Today, Keith Boykin, my new crush, said something on national TV I'd never thought I'd hear. Let me point out that it was on CNN and I don't watch CNN that much, so he might have said it before. Though, I didn't hear him say it on MSNBC.
He said basically that white Americans and their enablers-of-color, my words, are out-of-line to judge the black church when the overwhelming majority of them have never been to a black church. Our preachers don't speak in the same style as most white preachers, and that can be new and different for folks who aren't used to it. And we all know the human propensity for deciding that what's different is also wrong. Moreover, black church deal with issues of justice and racism all the time. Just because it seems "different" to people unfamiliar with the Black church doesn't make it wrong.
I'm not surprised that white churches don't confront white supremacy and racism more. You shouldn't be, either. White people, by and large, don't suffer the disadvantages of color or minority status. And from several anecdotal accounts, when they finally face being the only white face in a crowd of black people, they often feel uncomfortable. I've even heard "unwelcomed." For my experience, I have high school classmates who've only been to a black church once in their lives. It was when I was able to schedule my high school chamber choir to sing during a youth revival at my former church. We sang two gospel songs and one "classical" Christian song, which, by the way, the audience enjoyed very much. But, on the last gospel song, what black people call "the Holy Ghost" broke out and people started dancing, including not a few of the black members of the chamber choir. The white girls, a number with whom I was friends with from having been a minority in classes with them since middle school, confessed that the experience scared them to death and they would never go to a black church again.
So, black people and white people have different church experiences. We also have different life experiences. White people can afford not to notice racism. Black people cannot. White preachers by and large don't have to address the issue of racism because their congregants don't face it and swear they're not supporters of it, which, of course, can't be true. When black people go to church, we're hoping for encouragement and spiritual relief from our daily lives. A pastor who speaks out against injustice is a balm in Gilead. That doesn't make the pastor or the church anti-white. It makes both realists.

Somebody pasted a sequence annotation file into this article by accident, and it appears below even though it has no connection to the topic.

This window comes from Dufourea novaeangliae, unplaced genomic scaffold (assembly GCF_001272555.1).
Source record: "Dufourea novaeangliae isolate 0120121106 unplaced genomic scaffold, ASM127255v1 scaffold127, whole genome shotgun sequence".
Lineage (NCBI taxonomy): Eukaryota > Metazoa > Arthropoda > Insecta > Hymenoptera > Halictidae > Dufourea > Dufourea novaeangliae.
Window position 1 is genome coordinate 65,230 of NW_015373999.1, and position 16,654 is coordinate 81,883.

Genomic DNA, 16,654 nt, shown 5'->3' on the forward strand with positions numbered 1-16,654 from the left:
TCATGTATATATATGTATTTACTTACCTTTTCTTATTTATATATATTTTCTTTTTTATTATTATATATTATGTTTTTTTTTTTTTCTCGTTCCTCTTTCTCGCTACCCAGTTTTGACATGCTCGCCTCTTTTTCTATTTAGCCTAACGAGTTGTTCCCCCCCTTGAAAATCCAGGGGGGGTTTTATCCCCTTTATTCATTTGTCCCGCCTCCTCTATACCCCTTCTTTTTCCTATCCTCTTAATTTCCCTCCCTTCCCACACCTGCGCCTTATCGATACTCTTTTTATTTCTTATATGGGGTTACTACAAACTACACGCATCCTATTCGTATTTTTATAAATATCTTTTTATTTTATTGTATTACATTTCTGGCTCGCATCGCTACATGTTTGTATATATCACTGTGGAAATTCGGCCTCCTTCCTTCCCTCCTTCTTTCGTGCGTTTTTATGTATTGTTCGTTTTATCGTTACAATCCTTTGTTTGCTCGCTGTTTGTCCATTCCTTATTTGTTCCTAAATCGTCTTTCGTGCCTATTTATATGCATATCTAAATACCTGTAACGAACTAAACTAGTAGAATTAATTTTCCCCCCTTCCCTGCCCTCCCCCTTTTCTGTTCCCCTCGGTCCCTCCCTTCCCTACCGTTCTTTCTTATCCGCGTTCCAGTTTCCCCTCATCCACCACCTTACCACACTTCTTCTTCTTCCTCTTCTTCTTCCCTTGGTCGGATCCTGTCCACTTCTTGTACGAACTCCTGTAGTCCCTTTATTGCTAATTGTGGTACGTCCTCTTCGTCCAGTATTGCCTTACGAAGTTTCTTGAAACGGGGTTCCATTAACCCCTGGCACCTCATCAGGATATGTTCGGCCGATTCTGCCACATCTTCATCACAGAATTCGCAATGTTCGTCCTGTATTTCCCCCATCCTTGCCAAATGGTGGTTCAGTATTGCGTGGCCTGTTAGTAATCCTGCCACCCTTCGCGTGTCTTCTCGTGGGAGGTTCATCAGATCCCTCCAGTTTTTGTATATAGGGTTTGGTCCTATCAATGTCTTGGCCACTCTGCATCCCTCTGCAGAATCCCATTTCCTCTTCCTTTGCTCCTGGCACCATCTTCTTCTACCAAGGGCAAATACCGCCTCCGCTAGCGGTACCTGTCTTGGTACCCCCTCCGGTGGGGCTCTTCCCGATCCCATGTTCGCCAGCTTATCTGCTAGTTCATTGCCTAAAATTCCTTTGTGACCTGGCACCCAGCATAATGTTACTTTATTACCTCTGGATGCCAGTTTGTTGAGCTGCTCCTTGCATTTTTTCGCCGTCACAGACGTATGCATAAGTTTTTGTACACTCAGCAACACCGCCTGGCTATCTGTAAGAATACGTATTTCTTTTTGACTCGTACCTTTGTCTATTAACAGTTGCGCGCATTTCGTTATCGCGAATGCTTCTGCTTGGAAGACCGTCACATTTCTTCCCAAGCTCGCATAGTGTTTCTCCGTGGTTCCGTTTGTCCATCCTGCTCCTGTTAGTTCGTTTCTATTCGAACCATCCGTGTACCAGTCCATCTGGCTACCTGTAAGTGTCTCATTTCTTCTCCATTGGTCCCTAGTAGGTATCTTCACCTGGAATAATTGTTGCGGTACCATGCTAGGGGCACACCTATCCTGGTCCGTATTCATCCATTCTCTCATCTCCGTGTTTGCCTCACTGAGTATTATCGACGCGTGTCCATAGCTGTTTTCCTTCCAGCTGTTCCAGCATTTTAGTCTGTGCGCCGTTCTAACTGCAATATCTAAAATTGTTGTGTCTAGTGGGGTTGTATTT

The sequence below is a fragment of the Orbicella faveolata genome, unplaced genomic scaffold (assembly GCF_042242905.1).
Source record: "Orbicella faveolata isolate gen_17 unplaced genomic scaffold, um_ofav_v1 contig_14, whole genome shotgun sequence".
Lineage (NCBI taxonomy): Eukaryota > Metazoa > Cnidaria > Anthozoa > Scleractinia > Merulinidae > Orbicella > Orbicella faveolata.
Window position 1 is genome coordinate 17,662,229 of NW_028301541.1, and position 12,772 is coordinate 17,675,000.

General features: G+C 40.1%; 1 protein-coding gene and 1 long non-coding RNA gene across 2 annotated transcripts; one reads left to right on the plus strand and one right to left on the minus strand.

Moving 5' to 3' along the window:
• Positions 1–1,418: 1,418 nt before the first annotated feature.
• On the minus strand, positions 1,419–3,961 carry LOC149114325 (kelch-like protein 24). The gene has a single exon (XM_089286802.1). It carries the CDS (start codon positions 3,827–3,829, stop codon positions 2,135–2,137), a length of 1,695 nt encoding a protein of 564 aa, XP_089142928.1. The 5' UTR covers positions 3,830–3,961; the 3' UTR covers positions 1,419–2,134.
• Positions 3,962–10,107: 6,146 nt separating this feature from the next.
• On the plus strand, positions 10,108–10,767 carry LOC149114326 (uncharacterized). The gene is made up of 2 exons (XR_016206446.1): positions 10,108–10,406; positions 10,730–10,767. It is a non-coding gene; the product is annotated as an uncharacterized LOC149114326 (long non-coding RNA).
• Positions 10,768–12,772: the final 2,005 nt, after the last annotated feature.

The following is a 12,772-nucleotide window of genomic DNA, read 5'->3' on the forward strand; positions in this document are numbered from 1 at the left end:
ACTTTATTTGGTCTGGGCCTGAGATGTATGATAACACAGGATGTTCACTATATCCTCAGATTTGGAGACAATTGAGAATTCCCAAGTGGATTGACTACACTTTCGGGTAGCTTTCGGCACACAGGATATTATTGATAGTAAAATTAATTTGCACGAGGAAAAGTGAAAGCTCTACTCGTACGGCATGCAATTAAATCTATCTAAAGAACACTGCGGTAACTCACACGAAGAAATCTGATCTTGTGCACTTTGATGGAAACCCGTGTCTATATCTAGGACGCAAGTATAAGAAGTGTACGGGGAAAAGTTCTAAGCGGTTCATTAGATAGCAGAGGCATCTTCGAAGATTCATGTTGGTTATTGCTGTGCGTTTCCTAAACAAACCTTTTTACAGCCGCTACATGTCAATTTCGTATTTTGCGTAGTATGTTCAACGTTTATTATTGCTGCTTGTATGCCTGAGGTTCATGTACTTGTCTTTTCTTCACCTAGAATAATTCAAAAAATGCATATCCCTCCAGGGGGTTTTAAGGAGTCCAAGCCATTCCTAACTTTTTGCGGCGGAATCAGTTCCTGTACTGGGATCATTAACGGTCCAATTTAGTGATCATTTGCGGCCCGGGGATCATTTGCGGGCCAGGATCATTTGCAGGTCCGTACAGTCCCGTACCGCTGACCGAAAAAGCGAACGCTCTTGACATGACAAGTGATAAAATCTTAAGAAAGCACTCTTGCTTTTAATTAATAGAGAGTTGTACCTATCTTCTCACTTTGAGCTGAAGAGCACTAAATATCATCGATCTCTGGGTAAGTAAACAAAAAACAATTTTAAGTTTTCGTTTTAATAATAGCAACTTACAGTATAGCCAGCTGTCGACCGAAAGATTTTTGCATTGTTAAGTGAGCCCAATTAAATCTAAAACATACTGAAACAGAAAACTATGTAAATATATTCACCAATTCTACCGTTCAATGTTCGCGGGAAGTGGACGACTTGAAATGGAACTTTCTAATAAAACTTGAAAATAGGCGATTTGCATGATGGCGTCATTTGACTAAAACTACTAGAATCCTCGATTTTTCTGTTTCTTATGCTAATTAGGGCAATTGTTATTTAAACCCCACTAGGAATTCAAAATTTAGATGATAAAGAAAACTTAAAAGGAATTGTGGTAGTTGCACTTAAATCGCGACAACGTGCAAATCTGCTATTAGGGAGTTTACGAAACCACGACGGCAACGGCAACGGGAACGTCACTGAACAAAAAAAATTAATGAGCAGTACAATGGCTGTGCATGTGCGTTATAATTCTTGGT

A lot of people argue that Jesus never got involved in politics. "Give Caesar what's Caesar's and God what's God's," they quote (Matthew 22:21). But folks who make that argument neglect the fact that Jesus dealt with people's practical everyday concerns. It's important to remember the Beatitudes. In what many scholars believe is a reference to the way Roman soldiers, often tired themselves, would force Jews to carry their equipment for a mile, Jesus tells the Jews to carry the soldier's load for two miles, instead. Now, you have to understand. Jesus wasn't suggesting they submit to the injustice but overcome the justice with love. We saw that born out in the nonviolent Black Freedom Movement. But, the action was a way of challenging injustice nonetheless. It was a way of recognizing the humanity in everyone, that perhaps the soldier was as much a slave to the system as were the Jews.
And perhaps, that's the case with white Americans. In fact, many argue that it is. Few white Americans can bear the psychological trauma of acknowledging many of their luxuries are ill gotten.
But Jesus didn't just say to make nice. Jesus also made trouble. Mostly, he challenged the Jewish religious leaders who had begun conspiring with the Roman officials and using their religious authority to tie up heavy loads and put them on people's shoulders even though they didn't help the people carry them (Matthew 23:4). And lets be clear. "Loving your enemies" while your enemies denies you loans you qualify for, don't give you equal pay, or equal protection under the law is a load to bare. The pastor who condemns discrimination in financing, pay, and criminal justice is helping his/her parishioners carry that load.
But that's not all Jesus did. He healed the sick during the sabbath. He opened conversation with a woman of a "lower" race. He even healed the daughter of a Roman army commander. He let an "unclean" woman touch him and healed her "issue of blood."
So, yes, in our Black churches, we will speak against anti-black racism and any other injustice. And if a few white Americans' feelings get hurt because they deem what's said and done "inappropriate," so be it. White Americans and their enablers-of-color do not have the moral high ground on this issue. Revs. Jeremiah Wright and Michael Pfleger were both correct. As is, my new crush, Keith Boykin.